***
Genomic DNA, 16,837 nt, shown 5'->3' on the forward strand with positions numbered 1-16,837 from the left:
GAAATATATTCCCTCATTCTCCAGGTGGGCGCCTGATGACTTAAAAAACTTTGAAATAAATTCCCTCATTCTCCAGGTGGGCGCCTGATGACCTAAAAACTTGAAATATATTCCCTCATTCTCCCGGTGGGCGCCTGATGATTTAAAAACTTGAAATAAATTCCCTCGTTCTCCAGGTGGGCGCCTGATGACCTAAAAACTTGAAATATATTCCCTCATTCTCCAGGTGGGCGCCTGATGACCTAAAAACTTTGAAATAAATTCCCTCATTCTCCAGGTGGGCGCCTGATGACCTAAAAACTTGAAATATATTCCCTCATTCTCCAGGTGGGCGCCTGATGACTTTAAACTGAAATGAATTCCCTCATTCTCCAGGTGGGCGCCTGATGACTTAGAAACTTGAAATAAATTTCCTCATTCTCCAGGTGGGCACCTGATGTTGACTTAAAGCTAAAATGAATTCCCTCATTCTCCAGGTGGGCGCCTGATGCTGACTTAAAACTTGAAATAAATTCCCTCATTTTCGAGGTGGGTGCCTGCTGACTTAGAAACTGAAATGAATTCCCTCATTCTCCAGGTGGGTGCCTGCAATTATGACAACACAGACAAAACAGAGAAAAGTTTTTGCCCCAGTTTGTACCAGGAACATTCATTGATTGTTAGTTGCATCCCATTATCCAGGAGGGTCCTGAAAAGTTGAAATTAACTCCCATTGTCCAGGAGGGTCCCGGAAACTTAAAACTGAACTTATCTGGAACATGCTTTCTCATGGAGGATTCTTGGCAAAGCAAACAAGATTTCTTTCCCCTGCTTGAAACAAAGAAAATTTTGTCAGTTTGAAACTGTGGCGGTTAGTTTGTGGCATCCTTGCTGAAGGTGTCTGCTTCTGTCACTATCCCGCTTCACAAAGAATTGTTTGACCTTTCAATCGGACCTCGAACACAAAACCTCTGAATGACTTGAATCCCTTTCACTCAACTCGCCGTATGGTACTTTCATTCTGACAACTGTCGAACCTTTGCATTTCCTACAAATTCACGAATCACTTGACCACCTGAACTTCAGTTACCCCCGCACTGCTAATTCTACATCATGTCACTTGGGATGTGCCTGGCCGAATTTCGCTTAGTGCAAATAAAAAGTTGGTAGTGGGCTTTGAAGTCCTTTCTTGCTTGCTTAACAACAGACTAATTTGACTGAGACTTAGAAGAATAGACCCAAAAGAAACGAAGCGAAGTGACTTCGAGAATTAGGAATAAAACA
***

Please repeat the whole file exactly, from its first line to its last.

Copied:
Genomic DNA, 16,837 nt, shown 5'->3' on the forward strand with positions numbered 1-16,837 from the left:
GAAATATATTCCCTCATTCTCCAGGTGGGCGCCTGATGACTTAAAAAACTTTGAAATAAATTCCCTCATTCTCCAGGTGGGCGCCTGATGACCTAAAAACTTGAAATATATTCCCTCATTCTCCCGGTGGGCGCCTGATGATTTAAAAACTTGAAATAAATTCCCTCGTTCTCCAGGTGGGCGCCTGATGACCTAAAAACTTGAAATATATTCCCTCATTCTCCAGGTGGGCGCCTGATGACCTAAAAACTTTGAAATAAATTCCCTCATTCTCCAGGTGGGCGCCTGATGACCTAAAAACTTGAAATATATTCCCTCATTCTCCAGGTGGGCGCCTGATGACTTTAAACTGAAATGAATTCCCTCATTCTCCAGGTGGGCGCCTGATGACTTAGAAACTTGAAATAAATTTCCTCATTCTCCAGGTGGGCACCTGATGTTGACTTAAAGCTAAAATGAATTCCCTCATTCTCCAGGTGGGCGCCTGATGCTGACTTAAAACTTGAAATAAATTCCCTCATTTTCGAGGTGGGTGCCTGCTGACTTAGAAACTGAAATGAATTCCCTCATTCTCCAGGTGGGTGCCTGCAATTATGACAACACAGACAAAACAGAGAAAAGTTTTTGCCCCAGTTTGTACCAGGAACATTCATTGATTGTTAGTTGCATCCCATTATCCAGGAGGGTCCTGAAAAGTTGAAATTAACTCCCATTGTCCAGGAGGGTCCCGGAAACTTAAAACTGAACTTATCTGGAACATGCTTTCTCATGGAGGATTCTTGGCAAAGCAAACAAGATTTCTTTCCCCTGCTTGAAACAAAGAAAATTTTGTCAGTTTGAAACTGTGGCGGTTAGTTTGTGGCATCCTTGCTGAAGGTGTCTGCTTCTGTCACTATCCCGCTTCACAAAGAATTGTTTGACCTTTCAATCGGACCTCGAACACAAAACCTCTGAATGACTTGAATCCCTTTCACTCAACTCGCCGTATGGTACTTTCATTCTGACAACTGTCGAACCTTTGCATTTCCTACAAATTCACGAATCACTTGACCACCTGAACTTCAGTTACCCCCGCACTGCTAATTCTACATCATGTCACTTGGGATGTGCCTGGCCGAATTTCGCTTAGTGCAAATAAAAAGTTGGTAGTGGGCTTTGAAGTCCTTTCTTGCTTGCTTAACAACAGACTAATTTGACTGAGACTTAGAAGAATAGACCCAAAAGAAACGAAGCGAAGTGACTTCGAGAATTAGGAATAAAACA